What I learned in 2019: Tips for Navigating Through the First Year in Your Career

With almost exactly one year of experience as a working professional, I may not be the best person to provide advice about navigating the workplace in general. However, as my first year wraps-up I have definitely learned some tips that have helped me in my professional life this year. As I reflect on this year, I have begun to realize how important preparation, timing, and skill is in setting yourself up for success in the future. To end this year, I have composed a list of the best tips that I have learned and would give to any young professional starting their first year in their career.

Remember why you started

The first tip might sound redundant since it’s still the beginning of your career, but trust me the time goes by extremely fast. If you have not already found your “why” I would suggest reading Find Your Why by Simon Sinek. The book helps to inspire readers to discover their “why.” The why varies, however, it is typically the thing that drives and fulfills you. It’s your purpose. It’s a cause or belief that you consider your passion. Once you find your why, hold it close to you and keep reminders of it as there will be days when you simply need a reminder that you are working towards a purpose greater than yourself.

Find a hobby that has absolutely nothing to do with your job

This one was so important to me this year because as a salaried employee there are plenty of late work nights that can consume what used to be your personal time. There were days where I would get home with literally no time to do anything but shower and sleep, however, it is important to take charge of your personal time. To do this I started a blog, got a great gym membership and spent a lot of time exploring the city with my friends. Looking back on this year, I found those moments to be the most rewarding.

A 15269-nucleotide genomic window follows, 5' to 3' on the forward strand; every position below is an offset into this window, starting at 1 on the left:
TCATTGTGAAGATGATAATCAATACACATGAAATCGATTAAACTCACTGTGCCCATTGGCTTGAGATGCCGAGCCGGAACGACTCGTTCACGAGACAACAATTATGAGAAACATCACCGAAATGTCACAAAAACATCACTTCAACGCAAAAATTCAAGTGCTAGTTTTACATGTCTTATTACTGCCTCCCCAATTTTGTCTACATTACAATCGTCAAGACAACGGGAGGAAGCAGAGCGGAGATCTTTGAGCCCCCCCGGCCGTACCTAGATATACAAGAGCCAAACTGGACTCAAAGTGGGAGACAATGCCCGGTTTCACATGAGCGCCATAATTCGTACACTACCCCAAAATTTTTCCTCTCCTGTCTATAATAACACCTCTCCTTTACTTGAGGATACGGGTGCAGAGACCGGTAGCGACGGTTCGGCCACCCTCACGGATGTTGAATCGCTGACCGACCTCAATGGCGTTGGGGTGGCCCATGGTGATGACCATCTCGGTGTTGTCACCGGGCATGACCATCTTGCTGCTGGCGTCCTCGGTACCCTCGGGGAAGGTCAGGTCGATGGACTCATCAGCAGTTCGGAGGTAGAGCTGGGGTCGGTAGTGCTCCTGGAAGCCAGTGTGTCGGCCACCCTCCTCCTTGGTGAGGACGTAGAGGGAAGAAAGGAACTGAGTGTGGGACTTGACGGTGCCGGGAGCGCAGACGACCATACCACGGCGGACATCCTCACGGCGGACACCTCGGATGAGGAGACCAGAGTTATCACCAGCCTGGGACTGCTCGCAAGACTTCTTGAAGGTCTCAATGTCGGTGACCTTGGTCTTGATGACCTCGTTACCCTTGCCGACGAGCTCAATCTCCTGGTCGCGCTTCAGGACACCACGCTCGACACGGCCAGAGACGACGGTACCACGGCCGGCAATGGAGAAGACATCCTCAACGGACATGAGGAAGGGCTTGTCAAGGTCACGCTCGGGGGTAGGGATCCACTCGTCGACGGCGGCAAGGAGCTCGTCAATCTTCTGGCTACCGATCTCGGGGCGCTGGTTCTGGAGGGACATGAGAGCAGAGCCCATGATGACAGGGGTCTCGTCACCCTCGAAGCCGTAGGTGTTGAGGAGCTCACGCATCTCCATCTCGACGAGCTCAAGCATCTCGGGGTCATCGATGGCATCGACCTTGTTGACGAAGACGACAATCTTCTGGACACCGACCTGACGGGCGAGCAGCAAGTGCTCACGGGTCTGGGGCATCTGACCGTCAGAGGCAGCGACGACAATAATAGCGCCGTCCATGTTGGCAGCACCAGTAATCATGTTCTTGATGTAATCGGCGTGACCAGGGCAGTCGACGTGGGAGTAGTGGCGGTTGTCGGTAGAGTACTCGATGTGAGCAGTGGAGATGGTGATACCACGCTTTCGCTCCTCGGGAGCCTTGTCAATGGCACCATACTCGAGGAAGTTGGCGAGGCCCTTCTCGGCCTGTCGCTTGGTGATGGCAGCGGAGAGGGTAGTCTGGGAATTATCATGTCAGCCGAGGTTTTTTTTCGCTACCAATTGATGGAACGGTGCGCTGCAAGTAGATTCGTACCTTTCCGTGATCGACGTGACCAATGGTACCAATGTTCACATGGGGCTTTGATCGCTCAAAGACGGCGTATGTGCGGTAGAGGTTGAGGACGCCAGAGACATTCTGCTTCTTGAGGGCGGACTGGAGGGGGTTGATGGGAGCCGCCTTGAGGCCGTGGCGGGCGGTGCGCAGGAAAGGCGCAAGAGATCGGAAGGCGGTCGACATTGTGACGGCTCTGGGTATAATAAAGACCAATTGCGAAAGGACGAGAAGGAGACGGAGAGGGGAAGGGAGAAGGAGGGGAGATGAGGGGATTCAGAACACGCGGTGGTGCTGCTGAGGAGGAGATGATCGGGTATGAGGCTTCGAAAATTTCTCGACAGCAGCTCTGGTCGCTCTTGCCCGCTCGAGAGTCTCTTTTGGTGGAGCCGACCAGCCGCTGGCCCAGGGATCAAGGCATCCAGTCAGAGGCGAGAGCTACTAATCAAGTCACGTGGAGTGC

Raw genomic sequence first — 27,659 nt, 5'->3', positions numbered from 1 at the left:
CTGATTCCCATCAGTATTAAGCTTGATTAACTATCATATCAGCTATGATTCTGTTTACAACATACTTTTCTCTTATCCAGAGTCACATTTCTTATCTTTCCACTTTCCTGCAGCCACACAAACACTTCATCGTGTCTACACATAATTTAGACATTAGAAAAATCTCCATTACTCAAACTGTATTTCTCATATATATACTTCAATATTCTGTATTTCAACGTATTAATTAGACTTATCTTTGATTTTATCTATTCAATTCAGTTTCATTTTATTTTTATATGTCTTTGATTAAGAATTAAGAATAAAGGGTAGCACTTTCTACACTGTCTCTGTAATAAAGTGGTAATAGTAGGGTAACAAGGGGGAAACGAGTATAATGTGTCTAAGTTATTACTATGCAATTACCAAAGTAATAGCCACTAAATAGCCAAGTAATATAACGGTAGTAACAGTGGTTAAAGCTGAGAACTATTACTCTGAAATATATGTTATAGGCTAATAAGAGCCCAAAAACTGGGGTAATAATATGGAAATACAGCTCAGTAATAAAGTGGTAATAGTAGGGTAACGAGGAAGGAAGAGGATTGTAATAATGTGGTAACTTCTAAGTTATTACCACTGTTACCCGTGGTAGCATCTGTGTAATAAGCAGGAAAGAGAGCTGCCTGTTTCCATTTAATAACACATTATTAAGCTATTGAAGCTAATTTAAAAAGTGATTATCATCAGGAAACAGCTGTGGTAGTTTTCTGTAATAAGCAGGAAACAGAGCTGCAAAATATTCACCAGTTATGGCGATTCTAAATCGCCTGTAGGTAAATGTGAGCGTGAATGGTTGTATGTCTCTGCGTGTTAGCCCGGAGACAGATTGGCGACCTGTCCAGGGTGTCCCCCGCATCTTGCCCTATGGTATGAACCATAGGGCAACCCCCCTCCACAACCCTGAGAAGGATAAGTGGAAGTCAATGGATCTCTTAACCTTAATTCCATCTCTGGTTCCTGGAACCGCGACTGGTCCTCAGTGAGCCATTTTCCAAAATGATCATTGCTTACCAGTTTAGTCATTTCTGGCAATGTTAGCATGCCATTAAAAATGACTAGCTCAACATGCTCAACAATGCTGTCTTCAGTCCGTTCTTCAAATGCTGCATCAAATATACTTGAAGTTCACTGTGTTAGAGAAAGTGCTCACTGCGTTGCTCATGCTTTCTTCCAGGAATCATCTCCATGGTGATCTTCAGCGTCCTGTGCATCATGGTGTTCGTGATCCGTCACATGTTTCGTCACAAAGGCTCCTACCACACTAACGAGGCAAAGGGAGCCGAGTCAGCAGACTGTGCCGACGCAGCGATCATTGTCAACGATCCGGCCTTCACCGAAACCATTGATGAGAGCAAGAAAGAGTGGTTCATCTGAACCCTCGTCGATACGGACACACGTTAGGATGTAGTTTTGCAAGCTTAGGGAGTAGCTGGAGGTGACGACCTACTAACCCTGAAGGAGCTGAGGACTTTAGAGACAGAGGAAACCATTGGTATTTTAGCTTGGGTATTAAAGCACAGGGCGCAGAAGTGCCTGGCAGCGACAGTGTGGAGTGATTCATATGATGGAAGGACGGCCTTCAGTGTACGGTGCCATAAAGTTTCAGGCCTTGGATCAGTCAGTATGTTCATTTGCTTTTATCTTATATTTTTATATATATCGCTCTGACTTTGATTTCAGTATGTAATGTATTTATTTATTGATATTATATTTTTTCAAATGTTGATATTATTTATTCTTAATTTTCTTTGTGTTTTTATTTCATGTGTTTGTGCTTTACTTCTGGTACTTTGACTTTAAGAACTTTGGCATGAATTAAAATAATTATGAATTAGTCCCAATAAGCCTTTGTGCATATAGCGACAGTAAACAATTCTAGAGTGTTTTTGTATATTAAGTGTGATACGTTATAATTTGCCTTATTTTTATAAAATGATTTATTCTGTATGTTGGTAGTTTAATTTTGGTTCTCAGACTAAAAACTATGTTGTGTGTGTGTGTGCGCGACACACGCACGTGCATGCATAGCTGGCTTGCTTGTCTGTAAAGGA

Diversify your network

One of the things that I noticed when I first started working was that although there are plenty of networking groups that cater to the industry that I’m in, they tended to consist of the same people. I wanted to meet new people since I was new to the city, so I decided that I needed to join groups that were not industry-specific. I started with young professional and service-based groups. One of my friends set up a challenge where we would have to attend at least one networking event in a different sector each month. I failed miserably at the challenge, but I did go to a lot of different events and was able to meet people from various industries in Dallas. I was able to make genuine friendships and connections and gained mentors in the process.

Study like you’re still in school

While I would consider this tip to be the most optional, it’s definitely worth mentioning. It is based on the quote by Earl Nightingale, “One hour per day of study will put you at the top of your field within three years. Within five years, you can be one of the best people in the world at what you do.” The most successful people in the world have committed themselves to be lifetime learners. If you start your career with this mindset, it becomes the norm. You will become invaluable to any position you’re in based on the knowledge and expertise that you have of the subject. Even if the hour a day seems too ambitious, an hour or two each week will definitely give you great insight and expertise in your field.

1 comment on “What I learned in 2019: Tips for Navigating Through the First Year in Your Career

  1. Laneisha Johnson

    These are such great tips!

    Like

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